A few decades ago, President of Tanzania, Julius Nyerere, said: “Unless we who have power, whether political or technical, remain one with the masses, then we cannot serve them. Our opportunity is unparalleled in man’s history. We must meet the challenge with courage, and with humility.”
Barbados, in many respects, has reached a critical juncture in relation to its image, governance, and national development. Nothing at this stage can be more welcoming for the people than to find solace in the hope that the political and technocratic classes running the affairs of Barbados are doing so in ways that are conducive to the progress of the country.
It is reasonable to conclude that this ideal is being undermined with the series of mishaps, downgrades, turmoil in industrial relations, and several other factors emerging in Barbados’ economy and society.
The case that has now become most topical in terms of governmental and ministerial failures is the prolonged continuation of the Alexandra fiasco. While it may be easy for Prime Minister Freundel Stuart to say that he expected “the follow up processes will be both smooth and seamless” regarding the series of foul-ups, let-downs, and the almost tragic treatment of the Alexandra School children and their parents/guardians, more distressing is the fact that the Prime Minister quickly realised that the Commission of Enquiry set up by him under former Justice Frederick Waterman would have implicated the performances of several government departments and agencies.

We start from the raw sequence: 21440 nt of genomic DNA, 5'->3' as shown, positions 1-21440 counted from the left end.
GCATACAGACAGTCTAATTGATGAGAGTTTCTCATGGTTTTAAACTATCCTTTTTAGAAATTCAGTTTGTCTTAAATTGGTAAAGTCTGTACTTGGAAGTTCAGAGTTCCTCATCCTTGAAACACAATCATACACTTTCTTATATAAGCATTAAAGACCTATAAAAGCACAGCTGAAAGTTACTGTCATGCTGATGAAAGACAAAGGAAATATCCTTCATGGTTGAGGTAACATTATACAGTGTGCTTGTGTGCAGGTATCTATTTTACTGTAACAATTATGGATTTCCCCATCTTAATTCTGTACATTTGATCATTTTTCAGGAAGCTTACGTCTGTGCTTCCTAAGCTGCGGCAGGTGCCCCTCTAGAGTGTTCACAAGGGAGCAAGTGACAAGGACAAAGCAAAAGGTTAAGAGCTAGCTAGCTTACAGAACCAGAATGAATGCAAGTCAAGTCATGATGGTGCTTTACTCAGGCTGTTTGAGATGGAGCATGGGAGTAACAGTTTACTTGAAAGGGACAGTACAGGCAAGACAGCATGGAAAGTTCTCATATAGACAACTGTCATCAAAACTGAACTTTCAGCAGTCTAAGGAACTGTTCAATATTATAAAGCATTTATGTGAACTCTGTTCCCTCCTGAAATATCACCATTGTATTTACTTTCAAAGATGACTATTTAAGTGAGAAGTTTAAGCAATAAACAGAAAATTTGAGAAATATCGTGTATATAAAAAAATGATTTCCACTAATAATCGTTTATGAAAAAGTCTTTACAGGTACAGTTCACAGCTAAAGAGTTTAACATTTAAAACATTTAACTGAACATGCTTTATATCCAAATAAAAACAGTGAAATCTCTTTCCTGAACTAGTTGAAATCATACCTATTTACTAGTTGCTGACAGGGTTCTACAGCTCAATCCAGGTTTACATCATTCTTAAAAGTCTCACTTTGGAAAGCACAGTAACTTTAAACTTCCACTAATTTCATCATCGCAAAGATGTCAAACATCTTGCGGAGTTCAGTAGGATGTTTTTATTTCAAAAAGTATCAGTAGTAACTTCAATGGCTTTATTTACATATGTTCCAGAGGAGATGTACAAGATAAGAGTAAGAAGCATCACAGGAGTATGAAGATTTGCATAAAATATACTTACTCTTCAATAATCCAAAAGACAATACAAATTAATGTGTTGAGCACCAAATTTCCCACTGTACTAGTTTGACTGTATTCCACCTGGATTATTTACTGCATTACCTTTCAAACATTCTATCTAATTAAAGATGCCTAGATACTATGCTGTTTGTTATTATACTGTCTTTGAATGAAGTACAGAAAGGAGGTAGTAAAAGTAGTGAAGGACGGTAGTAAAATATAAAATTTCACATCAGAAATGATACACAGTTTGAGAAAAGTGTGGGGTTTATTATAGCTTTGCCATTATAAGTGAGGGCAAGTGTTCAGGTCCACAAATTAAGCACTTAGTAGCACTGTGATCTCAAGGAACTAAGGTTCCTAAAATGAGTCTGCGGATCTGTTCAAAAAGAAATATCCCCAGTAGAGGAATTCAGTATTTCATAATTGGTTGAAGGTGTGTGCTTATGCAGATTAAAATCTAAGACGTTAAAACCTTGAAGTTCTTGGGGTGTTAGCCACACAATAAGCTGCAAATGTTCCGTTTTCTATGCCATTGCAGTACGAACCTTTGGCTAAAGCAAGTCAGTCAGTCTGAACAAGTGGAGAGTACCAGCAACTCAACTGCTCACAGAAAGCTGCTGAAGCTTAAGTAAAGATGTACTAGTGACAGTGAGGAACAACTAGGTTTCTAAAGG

Ironically, it is Prime Minister Freundel Stuart that heads the Ministry of the Civil Service. This is the central agency of government that is supposed “to ensure that the public service has the human resource capacity and appropriate organisational structure to facilitate the efficient and effective attainment of Government’s national goals”. Equally as mind-boggling and incidental to the Alexandra mess which brought the entire education system into disarray, and teaching into disrepute, is the fact that the Minister of Education is also the minister responsible for Human Resource Development.
It is commendable that Stuart stressed that “the first and paramount consideration” given to his intervention and later actions of the DLP administration on the vexing and character altering episodes at the St. Peter institution was “the welfare of the students of the Alexandra School”.
This is an assertion that all right-thinking Barbadians will accept and promote. It does not appear that one can accurately indicate this prioritisation of the Alexandra students or for that matter, the students across the length and breath of Barbados.